Saturday February 1st was the last day and we had three shows to attend. I also was excited about getting into an open mic session. Although the main venues were filled up I found a chance at the Sherman Station which is a log building which is used as Elko's Chamber of Commerce during the year. It has a great second story where they have room for about 40 people to view the artists not on the main programs. Well I got my time to do some poems at 2:45 pm and it was great with a very receptive audience. So my dream of reciting in Elko was accomplished. Then we went to a show called "The Ranch Family." Then at 7 pm we attended "Breakers in the Pen" hosted by Waddie Mitchell and featuring Joel Nelson and Randy Reiman. We capped off the weekend with "Minstrels of the Range" featuring Don Edwards, Cowboy Celtic and the funniest cowboy poet alive, Pat Richardson. It was so great to meet and greet some of the best poets and musicians entertaining today. I do hope we get back again, but if I never go again this will hold me for a long time.
Pat Richardson (left) and Steve Dirksen at Elko, 2003
Photo by Mike Dirksen
Steve Dirksen and Waddie Mitchell at Elko, 2003
Photo by Mike Dirksen
(Photos by Mike Dirksen, See more at Steve Dirksen's web site.)
Went to Elko some days back to see what the ruckus was for
folks reciting poems and some singing songs
you had to buy tickets for sure
they want folks gathered together in places
to sit and observe the shows
better to see all the talent
the folks who organize it are pros
my brother and I drove out to see
some folks suited up to the nines
hats and boots and hair and coats
brought out for the lights and lines
we got us a room at a motel
and commenced to enjoy the parade
searching for someone who might be someone
then while we're sayin' "We got it made!"
we spot Waddie Mitchell ordering food
then we figure this deal is ok
we came to find out all the folks entertaining
had something important to say
cowboys and cowgirls full of crackle and pop
had worked hard to be in this place
and the crowds didn't want them to stop
cause you find yourself caught by the words of the poems
and songs sung so true that you cry
you're gathered with folks who don't push and shove
but politely let you get by
nobody cares how you're dressed
or if you have something to show
just glad to be in this place
where the west gives off its glow
then the next thing you know it's all over
and we're driving where the cattle still run
with the snow laying out cross the land
filled with memories and gathering fun
© 2003, Steve Dirksen
by Janice Gilbertson
I am writin' and smilin'! I just had to tell you what a great time I had in Elko! This was my second year to attend the Gathering and I tell you, I am hooked! My husband and I attended the last three days and heard the best poetry and music anyone could ever hope to hear. They made me laugh 'til I cried, and cry 'til I laughed again. I was brave enough, this year, to read/recite some of my own poetry at several open mic sessions. What a great experience it was!. They made me feel so welcomed. They do a wonderful job for the open mic folks. I was surprised at how many people came in to hear us and really listened to what we had to say. I met such nice people and I sure hope to see them again somewhere along the trail! As I was last year, I am just amazed at the work and dedication it takes to put this Gathering on. I wish I could personally thank each and every one who has a hand in doing it. Virginia Bennett has already sent you all the good words about the auction for Larry McWhorter. [Read the report here.] A perfect example of the kind of folks that go to Elko.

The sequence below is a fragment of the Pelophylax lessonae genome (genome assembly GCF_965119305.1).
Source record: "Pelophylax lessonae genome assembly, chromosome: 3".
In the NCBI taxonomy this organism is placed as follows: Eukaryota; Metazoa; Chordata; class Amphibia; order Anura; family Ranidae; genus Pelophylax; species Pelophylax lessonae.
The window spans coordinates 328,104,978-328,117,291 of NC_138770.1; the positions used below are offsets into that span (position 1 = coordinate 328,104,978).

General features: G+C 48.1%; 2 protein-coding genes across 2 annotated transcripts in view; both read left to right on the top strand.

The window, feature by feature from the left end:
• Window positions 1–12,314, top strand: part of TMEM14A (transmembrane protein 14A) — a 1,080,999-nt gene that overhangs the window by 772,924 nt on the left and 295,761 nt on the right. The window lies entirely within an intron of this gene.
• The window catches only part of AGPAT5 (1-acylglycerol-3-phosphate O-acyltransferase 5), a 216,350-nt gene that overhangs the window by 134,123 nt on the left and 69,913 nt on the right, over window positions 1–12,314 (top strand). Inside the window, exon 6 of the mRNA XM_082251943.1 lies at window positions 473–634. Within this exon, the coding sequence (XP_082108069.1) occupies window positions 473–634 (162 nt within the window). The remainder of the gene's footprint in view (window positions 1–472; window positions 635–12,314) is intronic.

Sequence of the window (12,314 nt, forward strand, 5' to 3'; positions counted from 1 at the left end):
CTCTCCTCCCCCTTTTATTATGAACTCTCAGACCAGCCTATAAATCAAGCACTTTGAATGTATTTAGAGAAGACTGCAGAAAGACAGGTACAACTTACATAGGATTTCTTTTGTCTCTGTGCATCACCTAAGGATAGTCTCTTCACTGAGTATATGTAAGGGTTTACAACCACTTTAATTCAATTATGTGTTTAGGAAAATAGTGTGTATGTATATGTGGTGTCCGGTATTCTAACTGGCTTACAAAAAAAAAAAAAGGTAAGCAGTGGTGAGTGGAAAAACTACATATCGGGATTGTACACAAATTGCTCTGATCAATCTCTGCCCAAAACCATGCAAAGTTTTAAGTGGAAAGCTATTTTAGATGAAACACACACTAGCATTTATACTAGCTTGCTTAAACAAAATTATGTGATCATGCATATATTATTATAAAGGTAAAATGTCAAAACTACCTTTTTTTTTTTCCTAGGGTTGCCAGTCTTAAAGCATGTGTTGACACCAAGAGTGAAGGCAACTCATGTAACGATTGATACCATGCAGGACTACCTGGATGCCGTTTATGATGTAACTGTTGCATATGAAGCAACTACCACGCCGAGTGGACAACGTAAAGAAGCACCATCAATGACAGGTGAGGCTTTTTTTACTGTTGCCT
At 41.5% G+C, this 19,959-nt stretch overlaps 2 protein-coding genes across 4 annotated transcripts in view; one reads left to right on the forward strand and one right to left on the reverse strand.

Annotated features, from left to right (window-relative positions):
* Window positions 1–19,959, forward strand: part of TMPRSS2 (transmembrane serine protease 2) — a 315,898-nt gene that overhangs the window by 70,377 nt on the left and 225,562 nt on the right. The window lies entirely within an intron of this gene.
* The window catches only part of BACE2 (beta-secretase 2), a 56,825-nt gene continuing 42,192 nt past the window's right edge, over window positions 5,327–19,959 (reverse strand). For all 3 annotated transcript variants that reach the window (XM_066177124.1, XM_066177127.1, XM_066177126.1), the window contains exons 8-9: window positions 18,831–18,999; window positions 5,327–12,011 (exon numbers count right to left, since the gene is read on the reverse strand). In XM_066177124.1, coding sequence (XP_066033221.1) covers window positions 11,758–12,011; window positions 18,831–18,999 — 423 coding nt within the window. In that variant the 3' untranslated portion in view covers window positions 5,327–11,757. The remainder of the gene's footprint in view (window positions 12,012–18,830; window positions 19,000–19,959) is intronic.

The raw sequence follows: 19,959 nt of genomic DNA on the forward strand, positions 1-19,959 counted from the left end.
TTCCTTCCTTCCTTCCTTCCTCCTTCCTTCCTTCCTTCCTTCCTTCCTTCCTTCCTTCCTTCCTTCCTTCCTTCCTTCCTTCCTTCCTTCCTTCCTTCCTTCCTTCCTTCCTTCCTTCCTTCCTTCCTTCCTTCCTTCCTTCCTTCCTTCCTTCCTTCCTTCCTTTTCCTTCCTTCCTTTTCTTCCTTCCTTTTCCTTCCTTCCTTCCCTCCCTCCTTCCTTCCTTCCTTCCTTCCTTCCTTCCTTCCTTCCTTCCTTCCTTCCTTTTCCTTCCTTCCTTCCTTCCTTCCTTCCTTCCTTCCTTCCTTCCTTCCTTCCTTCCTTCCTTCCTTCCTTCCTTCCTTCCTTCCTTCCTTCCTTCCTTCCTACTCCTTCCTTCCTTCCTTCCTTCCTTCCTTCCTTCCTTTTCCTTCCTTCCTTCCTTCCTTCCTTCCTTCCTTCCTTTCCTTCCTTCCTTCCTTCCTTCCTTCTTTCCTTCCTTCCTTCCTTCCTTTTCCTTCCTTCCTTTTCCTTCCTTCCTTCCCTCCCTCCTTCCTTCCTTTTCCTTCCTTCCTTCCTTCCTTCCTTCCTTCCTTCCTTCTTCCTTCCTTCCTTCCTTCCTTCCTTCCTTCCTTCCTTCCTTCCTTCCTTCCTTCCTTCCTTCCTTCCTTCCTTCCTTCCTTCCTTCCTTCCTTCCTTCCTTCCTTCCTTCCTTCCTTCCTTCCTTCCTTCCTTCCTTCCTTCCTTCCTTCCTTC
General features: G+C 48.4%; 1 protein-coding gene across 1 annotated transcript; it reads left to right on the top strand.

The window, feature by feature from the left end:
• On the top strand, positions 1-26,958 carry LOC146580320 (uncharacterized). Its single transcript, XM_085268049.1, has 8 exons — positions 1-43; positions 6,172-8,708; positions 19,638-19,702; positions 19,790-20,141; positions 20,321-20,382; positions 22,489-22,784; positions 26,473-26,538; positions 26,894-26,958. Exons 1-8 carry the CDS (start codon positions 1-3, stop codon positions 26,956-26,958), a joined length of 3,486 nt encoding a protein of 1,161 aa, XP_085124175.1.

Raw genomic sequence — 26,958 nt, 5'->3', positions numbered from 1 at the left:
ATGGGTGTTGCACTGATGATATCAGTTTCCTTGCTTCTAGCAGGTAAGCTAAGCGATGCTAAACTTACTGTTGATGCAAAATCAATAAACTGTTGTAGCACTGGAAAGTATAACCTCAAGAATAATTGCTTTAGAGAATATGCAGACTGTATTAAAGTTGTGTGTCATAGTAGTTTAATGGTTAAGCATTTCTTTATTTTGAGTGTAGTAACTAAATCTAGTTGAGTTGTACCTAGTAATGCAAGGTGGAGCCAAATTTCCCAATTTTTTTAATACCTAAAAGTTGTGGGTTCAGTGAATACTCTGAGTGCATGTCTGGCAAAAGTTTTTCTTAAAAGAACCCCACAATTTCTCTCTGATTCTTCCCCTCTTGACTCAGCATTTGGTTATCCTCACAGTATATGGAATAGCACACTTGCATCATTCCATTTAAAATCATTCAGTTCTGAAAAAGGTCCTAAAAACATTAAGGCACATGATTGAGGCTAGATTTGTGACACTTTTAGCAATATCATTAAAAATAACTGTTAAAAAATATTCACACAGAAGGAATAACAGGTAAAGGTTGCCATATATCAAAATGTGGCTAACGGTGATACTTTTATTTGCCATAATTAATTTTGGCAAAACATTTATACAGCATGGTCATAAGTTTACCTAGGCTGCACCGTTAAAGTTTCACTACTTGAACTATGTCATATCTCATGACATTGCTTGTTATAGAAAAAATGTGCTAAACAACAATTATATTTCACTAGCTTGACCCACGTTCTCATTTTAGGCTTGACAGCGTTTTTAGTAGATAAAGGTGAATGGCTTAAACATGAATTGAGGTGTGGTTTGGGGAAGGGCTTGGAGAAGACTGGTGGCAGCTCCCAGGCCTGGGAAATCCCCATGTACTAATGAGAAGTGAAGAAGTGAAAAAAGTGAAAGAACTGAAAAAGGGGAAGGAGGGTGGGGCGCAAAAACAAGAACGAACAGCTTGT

Read Virginia Bennett's report on the special benefit auction that was held for Larry McWhorter here,
And don't miss Honored Guest Andy Hedges' photos at his site.
You can hear a cybercast of some of the shows at the Western Folklife Center site
Eighth Annual Picacho Peak Trail Ride and Cowboy Poetry Gathering Eloy, Arizona
by Bob Spittler
10:30 a.m. The weather was Arizona perfect. The riders assembled near historic Picacho Peak*. Gene Wilson, as imposing a figure as trail boss can be, rallied the four plus hour ride along the base of the peak. They chowed down in the desert. Meanwhile, back at the ranch, a small group of singer,
poet and storyteller folks entertained those who stopped by the campfire, a preview of the afternoon presentation for the returning riders.
The campfire action started around 3 p.m. Well-loved veteran entertainers performed for several hours. Trail riders Lyle Suttill and Gene Wilson made several enjoyable recitations, Rusty Calhoun and Janice Mitich were the queens of the day with their exciting humorous stories and poems. Connie Spittler read some of her thoughtful maverick writings. Both Lon Austin and Bob Stanstedt had some hilarious stories songs and unique music. (Bob makes an ordinary saw sing like a Stradivarius.) Chow time: steak and/or chicken with all the other good stuff. At sundown the Gathering began to ungather...horse trailers were loaded...foot folks wandered off. But few hung
around 'til the sun was out, just relaxing, talking quietly to not disturb those who chose to snooze.
*The most significant Civil War battle in Arizona took place near Picacho Peak on April 15, 1862, when an advance detachment of Union forces from California attacked a Confederate scouting party. The battle lasted for 1-1/2 hours, and three Union soldiers were killed. Every March, "The Civil War in the Southwest" comes alive again as over two hundred re-enactors converge on Picacho Peak on foot and horseback. Visitors enjoy viewing exciting mock battles that took place in Arizona and New Mexico during the Civil War.